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World's biggest 'narco' nabbed

Luxurious life on run was stuff of legend

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Joaquín

EDUARDO VERDUGO / THE ASSOCIATED PRESS Enlarge Image

Joaquín "El Chapo" Guzmán was captured by Mexican marines and U.S. federal agents in the beach resort town of Mazatlan.

MEXICO CITY -- From his naming on the Forbes magazine list of the world's richest billionaires, to his frequent supposed sightings and magical escapes, Joaquín "El Chapo" Guzmán has been a larger-than-life drug lord who reached mythical proportions in Mexican "narco" folklore.

He rose from a simple low-level trafficker from Sinaloa, the cradle of Mexico's opium and marijuana trade, to become the world's most powerful drug lord and the man who supplied more illegal drugs to North America than anyone else on Earth.

For Mexicans, the capture of Guzmán, reported Saturday to have occurred in a joint operation by Mexican marines and U.S. federal agents in the Sinaloan coastal city of Mazatlán, is somewhat akin to Colombia's killing of Pablo Escobar -- or even the U.S. elimination of Osama bin Laden.

His luxurious life on the run was the stuff of legend. More than once, he was reported to have entered a fancy restaurant, ordered cellphones confiscated, dined lavishly, then picked up everyone's cheque.

So apparently untouchable was he, his young beauty queen wife travelled uncontested by authorities to Los Angeles to give birth to twin girls in 2011.

In recent years, Guzmán extended the operations of his Sinaloa cartel to an estimated 50 countries across Latin America, Africa and Europe, even hooking up with one of the most notorious Italian mafias, the Ndrangheta.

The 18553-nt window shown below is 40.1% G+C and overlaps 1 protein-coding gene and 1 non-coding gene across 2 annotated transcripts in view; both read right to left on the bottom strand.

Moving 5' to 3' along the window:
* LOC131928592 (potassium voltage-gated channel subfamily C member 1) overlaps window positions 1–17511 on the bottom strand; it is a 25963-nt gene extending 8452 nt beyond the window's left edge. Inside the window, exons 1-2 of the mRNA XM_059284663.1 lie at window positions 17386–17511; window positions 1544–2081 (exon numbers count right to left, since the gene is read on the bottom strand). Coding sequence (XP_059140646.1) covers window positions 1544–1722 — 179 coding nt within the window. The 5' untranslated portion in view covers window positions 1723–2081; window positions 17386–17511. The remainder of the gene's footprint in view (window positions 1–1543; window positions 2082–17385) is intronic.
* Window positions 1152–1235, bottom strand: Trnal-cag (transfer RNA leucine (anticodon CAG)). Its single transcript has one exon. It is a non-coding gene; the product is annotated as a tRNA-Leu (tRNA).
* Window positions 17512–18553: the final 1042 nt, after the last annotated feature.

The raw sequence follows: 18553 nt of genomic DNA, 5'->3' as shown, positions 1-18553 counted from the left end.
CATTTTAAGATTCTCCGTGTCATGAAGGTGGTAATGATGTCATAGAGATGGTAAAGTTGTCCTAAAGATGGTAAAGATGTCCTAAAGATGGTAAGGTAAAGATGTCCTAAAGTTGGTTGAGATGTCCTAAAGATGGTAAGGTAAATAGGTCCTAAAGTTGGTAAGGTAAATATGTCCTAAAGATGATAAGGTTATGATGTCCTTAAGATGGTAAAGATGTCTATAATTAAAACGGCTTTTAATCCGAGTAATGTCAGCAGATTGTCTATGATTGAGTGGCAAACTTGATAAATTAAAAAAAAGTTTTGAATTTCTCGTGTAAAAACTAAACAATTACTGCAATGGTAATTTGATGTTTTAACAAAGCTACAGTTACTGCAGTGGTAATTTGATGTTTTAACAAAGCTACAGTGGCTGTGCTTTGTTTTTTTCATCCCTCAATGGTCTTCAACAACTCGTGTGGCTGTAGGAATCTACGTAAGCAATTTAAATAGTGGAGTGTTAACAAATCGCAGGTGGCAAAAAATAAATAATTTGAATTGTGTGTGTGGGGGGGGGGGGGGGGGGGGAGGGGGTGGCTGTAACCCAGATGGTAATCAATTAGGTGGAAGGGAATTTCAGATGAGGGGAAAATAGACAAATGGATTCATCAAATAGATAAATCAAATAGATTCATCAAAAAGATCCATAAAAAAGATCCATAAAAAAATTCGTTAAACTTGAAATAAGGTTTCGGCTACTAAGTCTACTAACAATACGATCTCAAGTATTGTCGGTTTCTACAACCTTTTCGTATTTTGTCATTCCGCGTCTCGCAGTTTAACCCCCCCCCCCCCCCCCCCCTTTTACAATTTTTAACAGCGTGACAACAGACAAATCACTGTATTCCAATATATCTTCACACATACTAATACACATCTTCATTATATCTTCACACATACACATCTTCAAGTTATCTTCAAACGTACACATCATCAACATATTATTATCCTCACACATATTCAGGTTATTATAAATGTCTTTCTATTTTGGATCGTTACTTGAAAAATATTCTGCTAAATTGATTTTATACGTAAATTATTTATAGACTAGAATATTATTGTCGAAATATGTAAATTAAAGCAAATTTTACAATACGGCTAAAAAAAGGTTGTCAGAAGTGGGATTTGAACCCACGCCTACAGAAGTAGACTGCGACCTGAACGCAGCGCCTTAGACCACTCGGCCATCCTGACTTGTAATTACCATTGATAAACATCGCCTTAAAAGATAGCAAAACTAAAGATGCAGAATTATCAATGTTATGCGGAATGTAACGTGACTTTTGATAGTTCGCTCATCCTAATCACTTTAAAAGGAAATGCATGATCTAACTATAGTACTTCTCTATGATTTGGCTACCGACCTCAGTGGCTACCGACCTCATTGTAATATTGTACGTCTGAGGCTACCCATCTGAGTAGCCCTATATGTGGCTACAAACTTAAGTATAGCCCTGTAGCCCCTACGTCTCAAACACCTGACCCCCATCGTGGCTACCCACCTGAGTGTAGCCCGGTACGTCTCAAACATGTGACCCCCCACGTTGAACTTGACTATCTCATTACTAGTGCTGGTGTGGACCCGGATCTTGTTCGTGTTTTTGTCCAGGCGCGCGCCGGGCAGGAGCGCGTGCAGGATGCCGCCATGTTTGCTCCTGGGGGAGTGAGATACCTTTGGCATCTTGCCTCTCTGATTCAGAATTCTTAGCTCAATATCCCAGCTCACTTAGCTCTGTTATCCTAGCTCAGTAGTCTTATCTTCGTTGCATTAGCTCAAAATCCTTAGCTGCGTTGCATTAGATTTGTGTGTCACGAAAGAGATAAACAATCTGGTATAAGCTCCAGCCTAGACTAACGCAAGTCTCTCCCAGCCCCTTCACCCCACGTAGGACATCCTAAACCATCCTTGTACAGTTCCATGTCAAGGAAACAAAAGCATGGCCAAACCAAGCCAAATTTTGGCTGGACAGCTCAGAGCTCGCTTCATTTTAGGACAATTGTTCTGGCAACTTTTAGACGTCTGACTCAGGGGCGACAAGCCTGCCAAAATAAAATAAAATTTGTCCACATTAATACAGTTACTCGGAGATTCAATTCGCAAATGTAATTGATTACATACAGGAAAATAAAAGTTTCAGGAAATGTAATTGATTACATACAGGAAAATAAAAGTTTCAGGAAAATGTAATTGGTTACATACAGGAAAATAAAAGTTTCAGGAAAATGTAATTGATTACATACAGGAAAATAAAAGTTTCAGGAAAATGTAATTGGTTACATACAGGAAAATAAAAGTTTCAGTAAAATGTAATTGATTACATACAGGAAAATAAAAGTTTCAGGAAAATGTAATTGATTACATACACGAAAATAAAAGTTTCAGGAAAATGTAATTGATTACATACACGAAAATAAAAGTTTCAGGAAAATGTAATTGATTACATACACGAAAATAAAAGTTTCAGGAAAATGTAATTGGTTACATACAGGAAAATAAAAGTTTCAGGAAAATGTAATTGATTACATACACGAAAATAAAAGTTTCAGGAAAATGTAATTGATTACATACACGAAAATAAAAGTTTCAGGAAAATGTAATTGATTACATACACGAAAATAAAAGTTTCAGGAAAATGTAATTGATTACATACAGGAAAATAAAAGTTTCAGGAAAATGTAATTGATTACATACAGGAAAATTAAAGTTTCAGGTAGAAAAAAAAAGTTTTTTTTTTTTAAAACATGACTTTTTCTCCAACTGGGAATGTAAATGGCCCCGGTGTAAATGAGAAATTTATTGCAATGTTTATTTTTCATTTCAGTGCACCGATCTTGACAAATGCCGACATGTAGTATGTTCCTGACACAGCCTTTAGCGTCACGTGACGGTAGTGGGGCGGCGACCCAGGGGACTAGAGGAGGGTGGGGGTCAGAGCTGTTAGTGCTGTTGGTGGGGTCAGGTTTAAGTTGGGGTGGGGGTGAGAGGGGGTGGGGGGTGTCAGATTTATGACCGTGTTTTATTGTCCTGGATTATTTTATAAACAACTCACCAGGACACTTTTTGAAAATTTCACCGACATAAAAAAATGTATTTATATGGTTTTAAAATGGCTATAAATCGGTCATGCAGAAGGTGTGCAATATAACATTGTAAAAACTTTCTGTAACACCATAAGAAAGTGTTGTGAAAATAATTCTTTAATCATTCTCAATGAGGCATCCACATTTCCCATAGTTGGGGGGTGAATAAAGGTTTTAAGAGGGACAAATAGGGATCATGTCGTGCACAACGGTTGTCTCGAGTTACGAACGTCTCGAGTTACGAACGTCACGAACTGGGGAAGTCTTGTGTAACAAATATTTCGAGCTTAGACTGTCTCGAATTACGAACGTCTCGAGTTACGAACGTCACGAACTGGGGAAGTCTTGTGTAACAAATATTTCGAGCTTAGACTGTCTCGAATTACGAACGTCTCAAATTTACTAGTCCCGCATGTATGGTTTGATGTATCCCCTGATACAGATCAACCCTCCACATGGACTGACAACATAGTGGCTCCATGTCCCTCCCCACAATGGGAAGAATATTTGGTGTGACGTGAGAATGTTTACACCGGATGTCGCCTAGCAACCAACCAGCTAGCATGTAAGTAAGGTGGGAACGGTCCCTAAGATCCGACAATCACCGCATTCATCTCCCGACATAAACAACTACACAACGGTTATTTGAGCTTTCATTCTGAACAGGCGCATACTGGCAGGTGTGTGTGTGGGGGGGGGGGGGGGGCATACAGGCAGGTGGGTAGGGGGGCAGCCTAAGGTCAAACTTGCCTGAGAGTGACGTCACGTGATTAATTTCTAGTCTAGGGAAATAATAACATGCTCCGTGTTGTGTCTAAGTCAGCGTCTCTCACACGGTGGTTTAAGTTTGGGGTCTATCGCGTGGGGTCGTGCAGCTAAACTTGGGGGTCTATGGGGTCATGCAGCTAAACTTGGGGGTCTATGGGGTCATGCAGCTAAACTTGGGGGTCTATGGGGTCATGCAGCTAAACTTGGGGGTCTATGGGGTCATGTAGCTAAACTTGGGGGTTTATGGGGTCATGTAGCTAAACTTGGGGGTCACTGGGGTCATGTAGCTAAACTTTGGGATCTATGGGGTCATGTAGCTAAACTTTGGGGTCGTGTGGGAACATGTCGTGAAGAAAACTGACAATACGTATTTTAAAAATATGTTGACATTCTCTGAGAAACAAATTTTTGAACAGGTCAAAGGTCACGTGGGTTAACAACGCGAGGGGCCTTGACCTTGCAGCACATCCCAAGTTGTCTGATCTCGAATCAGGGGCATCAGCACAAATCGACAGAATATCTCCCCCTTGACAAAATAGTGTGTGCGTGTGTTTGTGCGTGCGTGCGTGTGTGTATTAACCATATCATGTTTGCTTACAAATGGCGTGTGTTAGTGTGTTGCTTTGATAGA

"This gives us the dimension of who was 'El Chapo' Guzmán," said José Reveles, author of several books on Mexican drug-trafficking.

Given Guzmán's folk hero status, the constant rumors of his presence across borders and time zones, and his ability to bribe local officials to look the other way, it was difficult for some officials not to accord Guzmán a grudging respect.

Guillermo Valdés, the former head of Mexico's National Security and Investigation Center who wrote a book on his country's drug trade, called Guzmán an exceptional leader -- a "business genius."

"I think that 'El Chapo' is a person with a leadership capacity and a strategic vision that the other narcos don't have, and they recognize that," Valdés told the Spanish newspaper El Pais. "He's a very intelligent person with a great capacity for listening. With a great ability to seduce people, as well as a large imagination... and creativity."

The U.S. government offered a reward of up to $5 million for information leading to his arrest. The Mexican government was offering a reward of 30 million pesos, or about US$2.3 million. There were many reported near misses, including a supposed appearance in Baja California in 2012, days before U.S. Secretary of State Hillary Clinton was in the region.

There is some disagreement over Guzmán's actual birth date, but the U.S. State Department puts it at Dec. 25, 1954, making him 59 years old. Interpol lists him as 56. The U.S. government lists him at 5-8 and 165 pounds, but others say he is about 5-6, hence his nickname "El Chapo," or "Shorty."

To many Mexicans, guessing Guzmán's whereabouts had become a popular and macabre parlor game -- a kind of cartel "Where's Waldo?" Mexican security officials, meanwhile, conducted numerous searches in vain, contributing to the mystique of bad man as wily trickster -- and burnishing his reputation as a folk antihero.